"Black Dougal gasps 'Poison!' and falls to the floor. He looks dead."

Tuesday, May 5, 2009

Why B/X Is My Favorite #3

3. Strong archetype classes

One of the claims I hear about B/X is that it is a great "whip out the box and play" version of D&D. The nice thing about the B/X rules is that the number of classes is very limited but they cover all of the standard archetypes of pulp fantasy.

There are only seven classes in B/X:

I find that these classes are general enough to portray nearly any of the character types of the pulp fantasy genre. While many people may find the limited number of classes to be restrictive, I find that the low number of classes forces players to use their imagination to develop their character.

While someone could view all clerics as being basically the same, through some good roleplaying and descriptive flavour, the cleric of the frog god of chaos can feel very different than the cleric of the righteous brotherhood. For example, the cleric of the frog god may decide that they would never cast a light spell because their deity prefers dank darkness and that when they are under the effects of a bless spell there skin takes on a green colour covered in warts. The cleric of the righteous brotherhood however, may always be required to take a light spell. each gives very different flavour without any specific mechanics - just roleplaying.

Fighters can be any of the warriors from fiction or pulp literature. Anything from Conan to Jason to a Samurai can be portrayed with this class - you just have to use your imagination.

Magic-users are a bit unique in B/X. I believe that the B/X rules allow Magic-users to be very diverse and fill a number of the roles of various wizards and sorcerers in literature.

Some people have an issue with the thief and how their skills are the cause of much evil in RPG design. I have vacillated on this topic and, at least for now, have settled on the side that doesn't mind thieves. In terms of archetypes however, I find the thief does fill a required role.

To me, the human classes of B/X can fill any of the archetypes with a little imagination and the right attributes. I mentioned in my last Why B/X is My Favorite post that B/X's moderate mechanical bonuses for attributes gives each character some uniqueness. If you roll a high Dexterity your character could be a quick, swashbuckling fighter. A high constitution could be used for a street tough thief. A high strength could be used to make a vengeful cleric of an intolerant deity. As will all version of D&D, a little imagination can go a long way.

I have already discussed the demi-human classes in a previous post and I will cover a few more points when I discuss reason #4 - Race = Class and meaningful level limitations


  1. Only one more class would have been my ideal: the ilussionist. Along with some fighter-subclasses: the barbarian, the archer, the pirate and the berserker.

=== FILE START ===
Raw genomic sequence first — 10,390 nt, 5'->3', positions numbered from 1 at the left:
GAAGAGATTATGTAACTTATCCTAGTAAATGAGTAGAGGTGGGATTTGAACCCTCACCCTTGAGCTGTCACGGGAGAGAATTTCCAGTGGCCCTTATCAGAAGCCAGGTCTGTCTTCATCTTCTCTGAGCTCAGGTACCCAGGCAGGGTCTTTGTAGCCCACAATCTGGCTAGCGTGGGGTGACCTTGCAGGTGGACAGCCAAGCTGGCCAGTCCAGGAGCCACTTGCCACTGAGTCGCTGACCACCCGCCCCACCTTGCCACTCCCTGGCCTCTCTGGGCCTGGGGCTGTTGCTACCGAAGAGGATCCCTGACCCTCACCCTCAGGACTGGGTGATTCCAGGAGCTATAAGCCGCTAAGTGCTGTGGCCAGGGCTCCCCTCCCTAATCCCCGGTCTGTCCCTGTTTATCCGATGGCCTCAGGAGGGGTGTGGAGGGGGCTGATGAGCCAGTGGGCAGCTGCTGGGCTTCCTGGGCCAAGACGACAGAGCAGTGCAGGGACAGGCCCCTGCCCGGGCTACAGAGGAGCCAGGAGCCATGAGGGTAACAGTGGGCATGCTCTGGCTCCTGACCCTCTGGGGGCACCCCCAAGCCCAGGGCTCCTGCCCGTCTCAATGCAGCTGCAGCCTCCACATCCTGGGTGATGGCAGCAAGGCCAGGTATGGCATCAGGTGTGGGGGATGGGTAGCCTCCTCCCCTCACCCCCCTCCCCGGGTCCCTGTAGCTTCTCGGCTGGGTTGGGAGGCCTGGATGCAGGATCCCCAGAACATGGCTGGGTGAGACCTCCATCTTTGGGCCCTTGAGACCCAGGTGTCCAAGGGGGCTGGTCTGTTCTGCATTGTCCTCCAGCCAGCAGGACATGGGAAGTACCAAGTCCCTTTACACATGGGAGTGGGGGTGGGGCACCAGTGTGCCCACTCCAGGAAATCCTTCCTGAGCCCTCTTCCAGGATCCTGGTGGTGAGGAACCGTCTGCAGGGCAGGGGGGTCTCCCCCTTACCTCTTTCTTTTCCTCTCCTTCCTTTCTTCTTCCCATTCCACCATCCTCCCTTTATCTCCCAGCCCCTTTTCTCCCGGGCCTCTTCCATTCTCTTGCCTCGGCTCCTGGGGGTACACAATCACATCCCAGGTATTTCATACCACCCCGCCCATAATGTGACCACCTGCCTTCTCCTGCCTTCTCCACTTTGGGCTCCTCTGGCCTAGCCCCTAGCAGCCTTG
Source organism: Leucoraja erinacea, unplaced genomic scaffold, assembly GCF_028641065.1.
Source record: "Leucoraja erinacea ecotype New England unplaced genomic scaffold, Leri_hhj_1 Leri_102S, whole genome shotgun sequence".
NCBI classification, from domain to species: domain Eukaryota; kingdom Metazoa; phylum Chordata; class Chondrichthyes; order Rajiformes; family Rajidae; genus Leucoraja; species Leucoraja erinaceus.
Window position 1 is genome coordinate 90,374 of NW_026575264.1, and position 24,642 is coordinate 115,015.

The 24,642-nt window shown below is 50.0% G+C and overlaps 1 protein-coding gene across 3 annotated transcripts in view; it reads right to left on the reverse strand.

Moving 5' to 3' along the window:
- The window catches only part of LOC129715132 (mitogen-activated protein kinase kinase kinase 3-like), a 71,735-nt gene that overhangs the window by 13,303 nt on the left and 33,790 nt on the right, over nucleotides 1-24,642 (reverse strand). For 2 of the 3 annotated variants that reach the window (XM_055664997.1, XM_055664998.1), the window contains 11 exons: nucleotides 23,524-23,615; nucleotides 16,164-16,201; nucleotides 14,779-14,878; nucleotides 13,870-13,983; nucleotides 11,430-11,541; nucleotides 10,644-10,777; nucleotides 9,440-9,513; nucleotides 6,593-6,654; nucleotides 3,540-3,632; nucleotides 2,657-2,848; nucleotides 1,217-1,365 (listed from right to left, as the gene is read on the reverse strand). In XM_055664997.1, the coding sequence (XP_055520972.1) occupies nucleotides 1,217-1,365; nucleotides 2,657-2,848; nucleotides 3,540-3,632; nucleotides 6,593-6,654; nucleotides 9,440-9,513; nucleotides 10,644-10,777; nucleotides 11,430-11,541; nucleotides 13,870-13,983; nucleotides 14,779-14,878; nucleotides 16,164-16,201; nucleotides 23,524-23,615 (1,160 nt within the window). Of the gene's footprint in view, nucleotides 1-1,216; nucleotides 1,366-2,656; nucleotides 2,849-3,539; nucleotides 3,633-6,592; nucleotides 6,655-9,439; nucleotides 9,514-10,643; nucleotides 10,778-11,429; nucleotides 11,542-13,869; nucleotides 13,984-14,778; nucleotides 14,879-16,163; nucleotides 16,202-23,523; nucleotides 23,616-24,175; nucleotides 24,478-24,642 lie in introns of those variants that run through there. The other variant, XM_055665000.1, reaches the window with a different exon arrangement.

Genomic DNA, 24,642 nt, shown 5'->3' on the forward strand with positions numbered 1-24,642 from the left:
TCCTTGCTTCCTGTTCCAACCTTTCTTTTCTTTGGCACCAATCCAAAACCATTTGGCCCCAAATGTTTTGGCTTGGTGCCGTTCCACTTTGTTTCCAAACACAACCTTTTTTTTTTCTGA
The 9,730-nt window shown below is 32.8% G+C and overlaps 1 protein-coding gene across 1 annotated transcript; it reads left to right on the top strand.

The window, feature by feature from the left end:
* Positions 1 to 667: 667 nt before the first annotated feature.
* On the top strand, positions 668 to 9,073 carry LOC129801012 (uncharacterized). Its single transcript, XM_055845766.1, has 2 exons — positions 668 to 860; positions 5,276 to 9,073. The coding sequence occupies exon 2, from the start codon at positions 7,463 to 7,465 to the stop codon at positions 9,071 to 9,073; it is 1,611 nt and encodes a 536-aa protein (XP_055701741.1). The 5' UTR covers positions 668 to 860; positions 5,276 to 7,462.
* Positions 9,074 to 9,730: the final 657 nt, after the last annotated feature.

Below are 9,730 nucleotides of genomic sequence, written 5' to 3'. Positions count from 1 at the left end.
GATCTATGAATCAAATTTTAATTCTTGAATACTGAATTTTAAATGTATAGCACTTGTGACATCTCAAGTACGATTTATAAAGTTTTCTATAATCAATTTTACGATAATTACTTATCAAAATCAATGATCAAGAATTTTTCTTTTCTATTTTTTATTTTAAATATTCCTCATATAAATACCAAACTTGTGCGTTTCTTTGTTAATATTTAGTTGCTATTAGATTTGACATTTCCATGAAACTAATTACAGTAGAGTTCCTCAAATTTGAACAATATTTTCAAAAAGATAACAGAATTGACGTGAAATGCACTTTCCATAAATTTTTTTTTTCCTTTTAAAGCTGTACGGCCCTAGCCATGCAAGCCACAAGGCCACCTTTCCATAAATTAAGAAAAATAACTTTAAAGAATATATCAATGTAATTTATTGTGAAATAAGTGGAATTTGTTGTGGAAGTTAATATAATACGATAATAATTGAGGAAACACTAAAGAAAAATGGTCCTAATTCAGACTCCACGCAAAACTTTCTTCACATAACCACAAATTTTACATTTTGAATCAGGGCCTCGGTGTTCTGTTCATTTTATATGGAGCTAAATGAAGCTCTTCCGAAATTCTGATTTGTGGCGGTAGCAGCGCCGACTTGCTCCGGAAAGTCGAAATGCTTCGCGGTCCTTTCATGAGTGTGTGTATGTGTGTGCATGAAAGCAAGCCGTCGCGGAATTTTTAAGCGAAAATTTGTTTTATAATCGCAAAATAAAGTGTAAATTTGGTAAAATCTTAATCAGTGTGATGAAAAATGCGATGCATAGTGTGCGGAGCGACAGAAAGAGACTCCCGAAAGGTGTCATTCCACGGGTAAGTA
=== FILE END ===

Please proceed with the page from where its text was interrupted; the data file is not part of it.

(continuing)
2. But you can have an illusionist.
    There are illusion-type spells in the spell lists, for example - Invisibility, Phantasmal Force, Hallucinatory Terrain, etc
    And then the Magical Research rules on page X51.
    Remember that there are strict limitations on spellbooks in B/X that create a quasi specialist system.

    As for the Fighter sub-classes, I assume that you mean you would prefer mechanical differences for each. I don't see why they are needed in a simple roleplaying game like B/X. The Fighter class alone covers all of these (except Berserker - which comes from the monster section), you just have to picture them in your mind's-eye.

    A barbarian could easily be a Fighter with a high constitution. Give him an axe and a chain shirt and name him Thongar.

    An archer is a fighter with a high dexterity and a bow.

    And a pirate is a guy wearing leather armour on a boat.

    I don't understand the need for codified rules/mechanics to allow someone to picture the character the way they want.

    That being said, if you really want your barbarian to be "different" it is not a big deal to give him a "tracking" ability based on the dwarves stonework ability and giving them a bonus for foraging as described on page X51. I have done this kind of stuff numerous times. I always try to make sure it is non-combat and saving throw stuff that gets adjusted.

    I honestly wouldn't make a separate archer class but for a pirate I would start with a fighter and give them a bonus to reduce the chances of becoming lost while at sea - instant pirate.

  3. Of course, you don't "need" any of what I mentioned. Just day dreaming about how my ideal B/X should have been.

  4. I know that mechanical differences are not needed, but laying down the options in an express manner contributes in creating the atmosphere of the game. You don't really need the thief or the cleric if you wan't to be a minimalist, but those two classes really set a unique atmosphere for D&D

  5. I agree. If a person wanted to get down to the basic archetypes of sword & sorcery you could nix the cleric and thief.

    One of the great things about B/X (or other old versions of D&D) is how you can add things to fit your "ideal" D&D and not "break" anything.

  6. And sorry. I reread my previous post and I didn't mean to be coming across as busting your chops.

  7. Oh, don't worry about that at all! I was just commenting something totally hypotetic. I think B/X did it right as a comercial and flagship product, because it's much more generic and can therefore appeal and be house-ruled by a wider audience.